Sad news from Artsakh/Karabakh – but peace is less sad than war

The latest from Armenia:

Russian peacekeepers have departed for Nagorno-Karabakh after Moscow brokered a peace deal that sparked celebrations in Azerbaijan and protests in Armenia, where demonstrators briefly occupied government buildings.

The truce, announced late on Monday night, calls for the deployment of nearly 2,000 Russian peacekeepers to the disputed enclave, where Azerbaijan will receive significant territorial concessions from an Armenian-backed local government.

In other words, Russia had declined to interfere, waiting for the outnumbered Armenian forces to face the prospect of getting routed, and then volunteered to send its troops as peacekeepers.

It’s a cheaply won prize at the expense of the loser in the conflict, Armenia. Russia declined to take on the real bully in this – Turkey – so it decided to punish the victim. On top of this, Armenia’s PM, Nikol Pashinyan, is a democratically elected leader with an anti-corruption agenda, which is synonymous with “asking for punishment” in the Kremlin’s thinking.

Overall, it signals Russia’s weakness in the region and its utter lack of principle – feeding on leftovers from a major predator’s feast.

In late September, I thought:

This might be one of the rare cases when Russia has a moral obligation to interfere and stop the Azeri-Turkish offensive.

It’s been one of these rare cases, I believe now. Putin may dream of following in the footsteps of Russian emperors but in this, he is following Lenin. Here’s more about the Moscow treaty of 1921 and the Kars treaty of 1921. To quote the Britannica:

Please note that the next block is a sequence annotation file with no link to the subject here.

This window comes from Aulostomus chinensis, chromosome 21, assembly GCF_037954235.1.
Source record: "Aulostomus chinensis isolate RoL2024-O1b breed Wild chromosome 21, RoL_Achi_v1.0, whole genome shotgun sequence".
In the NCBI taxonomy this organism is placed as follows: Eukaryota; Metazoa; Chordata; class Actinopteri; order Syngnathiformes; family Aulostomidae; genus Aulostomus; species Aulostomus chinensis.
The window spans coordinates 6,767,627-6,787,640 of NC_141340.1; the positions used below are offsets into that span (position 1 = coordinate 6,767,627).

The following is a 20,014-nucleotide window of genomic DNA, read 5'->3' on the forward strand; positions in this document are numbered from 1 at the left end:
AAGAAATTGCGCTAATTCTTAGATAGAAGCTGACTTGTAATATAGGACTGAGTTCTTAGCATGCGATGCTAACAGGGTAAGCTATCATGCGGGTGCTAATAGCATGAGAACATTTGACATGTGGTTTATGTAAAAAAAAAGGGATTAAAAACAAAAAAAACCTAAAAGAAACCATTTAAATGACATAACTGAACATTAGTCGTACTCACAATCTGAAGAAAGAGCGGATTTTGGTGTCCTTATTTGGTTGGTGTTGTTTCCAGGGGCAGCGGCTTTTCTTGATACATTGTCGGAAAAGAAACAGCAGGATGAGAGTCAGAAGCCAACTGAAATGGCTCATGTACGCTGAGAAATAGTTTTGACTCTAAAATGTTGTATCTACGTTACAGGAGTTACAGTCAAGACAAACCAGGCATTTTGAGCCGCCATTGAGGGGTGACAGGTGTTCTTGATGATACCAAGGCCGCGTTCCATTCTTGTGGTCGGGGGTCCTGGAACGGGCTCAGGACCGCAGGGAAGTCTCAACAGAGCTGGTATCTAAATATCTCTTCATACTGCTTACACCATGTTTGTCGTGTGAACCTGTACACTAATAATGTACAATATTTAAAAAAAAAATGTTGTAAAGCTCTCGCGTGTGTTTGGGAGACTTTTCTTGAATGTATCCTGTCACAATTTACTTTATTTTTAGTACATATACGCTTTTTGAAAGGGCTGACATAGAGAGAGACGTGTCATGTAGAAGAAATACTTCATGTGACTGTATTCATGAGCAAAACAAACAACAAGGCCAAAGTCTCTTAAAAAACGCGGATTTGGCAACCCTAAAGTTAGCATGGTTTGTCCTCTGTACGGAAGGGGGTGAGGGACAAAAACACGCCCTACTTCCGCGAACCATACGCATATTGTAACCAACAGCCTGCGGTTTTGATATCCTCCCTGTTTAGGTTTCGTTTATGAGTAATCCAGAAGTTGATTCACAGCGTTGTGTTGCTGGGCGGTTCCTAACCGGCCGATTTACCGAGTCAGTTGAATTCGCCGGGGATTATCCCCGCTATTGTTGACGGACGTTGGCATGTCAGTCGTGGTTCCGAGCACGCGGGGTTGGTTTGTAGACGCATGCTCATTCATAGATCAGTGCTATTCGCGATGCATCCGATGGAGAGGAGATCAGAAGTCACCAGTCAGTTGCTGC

Diplomatic relations between the nationalists and the Soviets began in August 1920 and led to the Treaty of Moscow, which settled border disputes by giving Kars and Ardahan to Turkey and Batumi to Russia… As a result of the treaty, the Soviets supplied the nationalists with weapons and ammunition, which the Turks used successfully in a war against Greece in 1921–22.

In 1921, Soviet Russia surrendered the largely Armenian-populated Kars and Ardahan to Turkey. In 1920, Putinist Russia stood by as Azerbaijan, with Turkey’s military support, took control of a large part of the Armenian-populated Nagorny Karabakh. Not much to add to this at the moment.

One comment

  1. […] Betraying its allies sounds more like it. The question at the end of Galeotti’s article is well posed. What if the Russian peacekeepers get attacked from the Azeri side? In 2008, a similar attack was a pretext for the Russian offensive in Georgia. However, the Kremlin neither respected nor feared the Georgians. In contrast, at the moment it fears alienating Azerbaijan and provoking Turkey into action. In other words, there’s no guarantee that the Russian peacekeepers will not withdraw without a fight in an emergency. […]

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